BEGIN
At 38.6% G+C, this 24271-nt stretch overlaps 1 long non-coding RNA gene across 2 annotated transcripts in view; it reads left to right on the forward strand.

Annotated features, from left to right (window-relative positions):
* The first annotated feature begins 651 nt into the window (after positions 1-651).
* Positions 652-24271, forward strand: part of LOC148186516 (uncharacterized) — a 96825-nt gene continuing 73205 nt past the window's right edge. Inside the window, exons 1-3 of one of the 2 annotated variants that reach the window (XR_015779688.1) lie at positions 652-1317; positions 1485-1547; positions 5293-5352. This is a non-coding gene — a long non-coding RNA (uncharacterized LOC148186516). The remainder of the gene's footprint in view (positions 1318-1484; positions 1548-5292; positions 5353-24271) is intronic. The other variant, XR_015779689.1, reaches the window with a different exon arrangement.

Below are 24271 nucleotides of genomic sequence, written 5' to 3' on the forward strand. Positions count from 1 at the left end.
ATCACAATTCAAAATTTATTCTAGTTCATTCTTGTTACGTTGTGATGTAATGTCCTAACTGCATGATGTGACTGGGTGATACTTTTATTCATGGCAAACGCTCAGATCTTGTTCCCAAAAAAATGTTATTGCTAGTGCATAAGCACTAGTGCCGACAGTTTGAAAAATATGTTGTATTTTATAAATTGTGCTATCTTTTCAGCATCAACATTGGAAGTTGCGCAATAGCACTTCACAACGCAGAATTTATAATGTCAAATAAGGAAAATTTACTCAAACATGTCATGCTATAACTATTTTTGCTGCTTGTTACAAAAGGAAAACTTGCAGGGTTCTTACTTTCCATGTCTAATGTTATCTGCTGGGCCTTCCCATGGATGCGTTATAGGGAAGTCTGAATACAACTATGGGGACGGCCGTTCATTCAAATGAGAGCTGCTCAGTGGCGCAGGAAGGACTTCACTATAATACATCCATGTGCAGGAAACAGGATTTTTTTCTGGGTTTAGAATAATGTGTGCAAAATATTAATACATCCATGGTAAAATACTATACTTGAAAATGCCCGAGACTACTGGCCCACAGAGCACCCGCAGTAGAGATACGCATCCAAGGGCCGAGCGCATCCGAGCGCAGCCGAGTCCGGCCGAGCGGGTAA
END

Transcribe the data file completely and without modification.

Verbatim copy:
At 38.6% G+C, this 24271-nt stretch overlaps 1 long non-coding RNA gene across 2 annotated transcripts in view; it reads left to right on the forward strand.

Annotated features, from left to right (window-relative positions):
* The first annotated feature begins 651 nt into the window (after positions 1-651).
* Positions 652-24271, forward strand: part of LOC148186516 (uncharacterized) — a 96825-nt gene continuing 73205 nt past the window's right edge. Inside the window, exons 1-3 of one of the 2 annotated variants that reach the window (XR_015779688.1) lie at positions 652-1317; positions 1485-1547; positions 5293-5352. This is a non-coding gene — a long non-coding RNA (uncharacterized LOC148186516). The remainder of the gene's footprint in view (positions 1318-1484; positions 1548-5292; positions 5353-24271) is intronic. The other variant, XR_015779689.1, reaches the window with a different exon arrangement.

Below are 24271 nucleotides of genomic sequence, written 5' to 3' on the forward strand. Positions count from 1 at the left end.
ATCACAATTCAAAATTTATTCTAGTTCATTCTTGTTACGTTGTGATGTAATGTCCTAACTGCATGATGTGACTGGGTGATACTTTTATTCATGGCAAACGCTCAGATCTTGTTCCCAAAAAAATGTTATTGCTAGTGCATAAGCACTAGTGCCGACAGTTTGAAAAATATGTTGTATTTTATAAATTGTGCTATCTTTTCAGCATCAACATTGGAAGTTGCGCAATAGCACTTCACAACGCAGAATTTATAATGTCAAATAAGGAAAATTTACTCAAACATGTCATGCTATAACTATTTTTGCTGCTTGTTACAAAAGGAAAACTTGCAGGGTTCTTACTTTCCATGTCTAATGTTATCTGCTGGGCCTTCCCATGGATGCGTTATAGGGAAGTCTGAATACAACTATGGGGACGGCCGTTCATTCAAATGAGAGCTGCTCAGTGGCGCAGGAAGGACTTCACTATAATACATCCATGTGCAGGAAACAGGATTTTTTTCTGGGTTTAGAATAATGTGTGCAAAATATTAATACATCCATGGTAAAATACTATACTTGAAAATGCCCGAGACTACTGGCCCACAGAGCACCCGCAGTAGAGATACGCATCCAAGGGCCGAGCGCATCCGAGCGCAGCCGAGTCCGGCCGAGCGGGTAA